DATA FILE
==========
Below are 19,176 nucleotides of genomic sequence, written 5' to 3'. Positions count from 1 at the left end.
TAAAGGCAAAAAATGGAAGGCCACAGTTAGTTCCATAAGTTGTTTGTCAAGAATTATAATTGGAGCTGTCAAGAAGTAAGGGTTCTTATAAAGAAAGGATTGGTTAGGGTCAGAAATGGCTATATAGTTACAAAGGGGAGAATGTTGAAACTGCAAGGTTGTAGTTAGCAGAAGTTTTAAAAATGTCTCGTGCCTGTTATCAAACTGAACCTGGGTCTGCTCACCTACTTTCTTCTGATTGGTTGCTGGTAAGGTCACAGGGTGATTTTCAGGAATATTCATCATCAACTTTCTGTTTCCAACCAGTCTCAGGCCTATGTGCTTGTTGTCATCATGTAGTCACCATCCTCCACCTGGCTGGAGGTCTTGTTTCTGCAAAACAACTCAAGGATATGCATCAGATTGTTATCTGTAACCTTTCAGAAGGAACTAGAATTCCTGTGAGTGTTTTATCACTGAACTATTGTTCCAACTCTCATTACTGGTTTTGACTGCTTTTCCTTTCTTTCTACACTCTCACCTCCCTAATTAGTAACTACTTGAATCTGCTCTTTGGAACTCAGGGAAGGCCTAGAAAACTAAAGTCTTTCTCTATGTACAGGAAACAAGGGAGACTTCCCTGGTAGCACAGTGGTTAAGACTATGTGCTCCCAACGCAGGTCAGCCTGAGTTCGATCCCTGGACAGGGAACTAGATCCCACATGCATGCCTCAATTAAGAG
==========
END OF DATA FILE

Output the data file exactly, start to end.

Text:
Below are 19,176 nucleotides of genomic sequence, written 5' to 3'. Positions count from 1 at the left end.
TAAAGGCAAAAAATGGAAGGCCACAGTTAGTTCCATAAGTTGTTTGTCAAGAATTATAATTGGAGCTGTCAAGAAGTAAGGGTTCTTATAAAGAAAGGATTGGTTAGGGTCAGAAATGGCTATATAGTTACAAAGGGGAGAATGTTGAAACTGCAAGGTTGTAGTTAGCAGAAGTTTTAAAAATGTCTCGTGCCTGTTATCAAACTGAACCTGGGTCTGCTCACCTACTTTCTTCTGATTGGTTGCTGGTAAGGTCACAGGGTGATTTTCAGGAATATTCATCATCAACTTTCTGTTTCCAACCAGTCTCAGGCCTATGTGCTTGTTGTCATCATGTAGTCACCATCCTCCACCTGGCTGGAGGTCTTGTTTCTGCAAAACAACTCAAGGATATGCATCAGATTGTTATCTGTAACCTTTCAGAAGGAACTAGAATTCCTGTGAGTGTTTTATCACTGAACTATTGTTCCAACTCTCATTACTGGTTTTGACTGCTTTTCCTTTCTTTCTACACTCTCACCTCCCTAATTAGTAACTACTTGAATCTGCTCTTTGGAACTCAGGGAAGGCCTAGAAAACTAAAGTCTTTCTCTATGTACAGGAAACAAGGGAGACTTCCCTGGTAGCACAGTGGTTAAGACTATGTGCTCCCAACGCAGGTCAGCCTGAGTTCGATCCCTGGACAGGGAACTAGATCCCACATGCATGCCTCAATTAAGAG